Over the weekend, the big news was—of course—Hurricane Irene. Prognosticators, weathermen, and news anchors looking to fill hours of live coverage conspired to predict the worst: flooding, deaths, power outages, and billions of dollars in damage. And while Vermont in particular—and much of the eastern seaboard in general—is still dealing with widespread flooding, it seems like, for the most part, Hurricane Irene was the disaster that didn’t happen.
Nevertheless, when facing widespread disruption of essential services, the first thing many of us think of is whether or not the lights will stay on and the water will keep flowing. Governors, mayors, and community leaders all worked diligently to keep disruptions to a minimum, with New York City in particular demonstrating an efficient, citywide plan to manage and monitor water and power resources. Nevertheless, the nature of the storm and the damage it wrought to basic infrastructure inevitably led to power outages and reductions in water service.
Now that the storm has mostly moved on, let’s take a look at the how Hurricane Irene impacted cities and rural enclaves along the East Coast, and how those communities prepared for the storm and managed the aftermath.
According to the Associated Press, “more than half of the power outages from Hurricane Irene have been fixed”—a monumental feat considering that, as of Sunday evening, CNN was reporting that more than 4 million residents on the East Coast were without power.
As of Tuesday morning, there were still entire communities without gas or electricity service, including Cape Cod, MA; Wakefield, NH; and almost half of the homes and businesses in Richmond, VA. It’s no surprise that the first priority for power companies was to restore services to critical facilities likes hospitals, police stations, and emergency call centers. After making sure schools and universities have enough juice to start the fall semester, the next stop will be residential neighborhoods. All in all, the hope is that power will be completely restored by the middle of the week, although power companies warned that some customers may not be up and running for several weeks, due to the difficulty of restoring service to remote or extensively damaged locations.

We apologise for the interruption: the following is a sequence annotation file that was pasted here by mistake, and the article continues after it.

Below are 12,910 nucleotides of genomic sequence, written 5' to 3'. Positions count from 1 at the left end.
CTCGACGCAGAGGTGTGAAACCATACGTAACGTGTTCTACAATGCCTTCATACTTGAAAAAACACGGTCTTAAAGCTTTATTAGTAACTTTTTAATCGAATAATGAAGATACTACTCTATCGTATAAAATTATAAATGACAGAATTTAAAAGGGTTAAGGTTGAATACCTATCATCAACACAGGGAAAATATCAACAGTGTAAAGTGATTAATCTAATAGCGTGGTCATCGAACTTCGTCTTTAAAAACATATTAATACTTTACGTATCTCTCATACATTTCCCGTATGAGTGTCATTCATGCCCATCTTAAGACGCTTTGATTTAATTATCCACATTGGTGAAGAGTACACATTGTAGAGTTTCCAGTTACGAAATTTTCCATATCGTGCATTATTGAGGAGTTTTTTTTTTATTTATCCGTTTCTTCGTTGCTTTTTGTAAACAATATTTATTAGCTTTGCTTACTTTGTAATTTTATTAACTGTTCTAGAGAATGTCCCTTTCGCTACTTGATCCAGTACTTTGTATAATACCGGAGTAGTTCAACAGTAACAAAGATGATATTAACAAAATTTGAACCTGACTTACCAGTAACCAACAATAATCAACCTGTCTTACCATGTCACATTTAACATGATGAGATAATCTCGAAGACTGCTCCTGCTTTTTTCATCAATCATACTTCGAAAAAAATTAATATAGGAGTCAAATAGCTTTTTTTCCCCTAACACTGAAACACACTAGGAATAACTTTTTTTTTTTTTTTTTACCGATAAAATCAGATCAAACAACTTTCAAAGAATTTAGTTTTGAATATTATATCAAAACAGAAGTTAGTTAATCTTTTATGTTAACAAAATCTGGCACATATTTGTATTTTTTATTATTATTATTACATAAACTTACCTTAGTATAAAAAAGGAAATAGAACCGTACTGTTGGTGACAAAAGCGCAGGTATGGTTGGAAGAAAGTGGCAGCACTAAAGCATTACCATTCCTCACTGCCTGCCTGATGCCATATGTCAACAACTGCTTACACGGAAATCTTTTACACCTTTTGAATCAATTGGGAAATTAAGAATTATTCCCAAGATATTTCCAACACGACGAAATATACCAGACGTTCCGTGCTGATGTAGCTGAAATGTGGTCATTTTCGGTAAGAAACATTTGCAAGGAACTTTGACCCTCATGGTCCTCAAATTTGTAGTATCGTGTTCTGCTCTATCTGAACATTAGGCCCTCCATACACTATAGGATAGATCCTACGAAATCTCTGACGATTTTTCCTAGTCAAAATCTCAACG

On a certain level, it seems strange to worry about water shortages amid the torrential downpour spawned by Hurricane Irene (up to 9 inches in some places), but with flooding comes destruction and damage to the network of pipes, pumps, and storage systems that make up the backbone of urban water resource management.
While flooding is the big story to come out of Hurricane Irene, for water purveyors the estimated $7 billion in damage will most certainly adversely impact the conveyance systems that residents depend on to delivery clean, fresh, potable water. In New Jersey for example, the storm surge resulted in significant flooding, which in turn caused power outages resulting in sewage bypasses and sanitary sewer overflows. All of which means that water quality will most definitely be impacted, not just along the Atlantic Ocean, but also inland where the water quality of rivers, streams, and reservoirs will also be compromised.
It is, perhaps, human nature to use tragedies—or in this case near tragedies—as an impetus for self-reflection. As early as Sunday morning, the pundits began to rally around the notion that perhaps the danger had been overstated and the cities and states lying in Irene’s path had “over prepared.” That kind of circular thinking reveals the inherent flaw in the public’s perception of emergency planning. When executed correctly, emergency planning should be almost invisible: When the public and private entities charged with managing and protecting our natural resources effectively avert disaster through careful strategizing and efficient coordination of services and personnel, then the result should always be a general sense that “Hey, that wasn’t so bad after all.”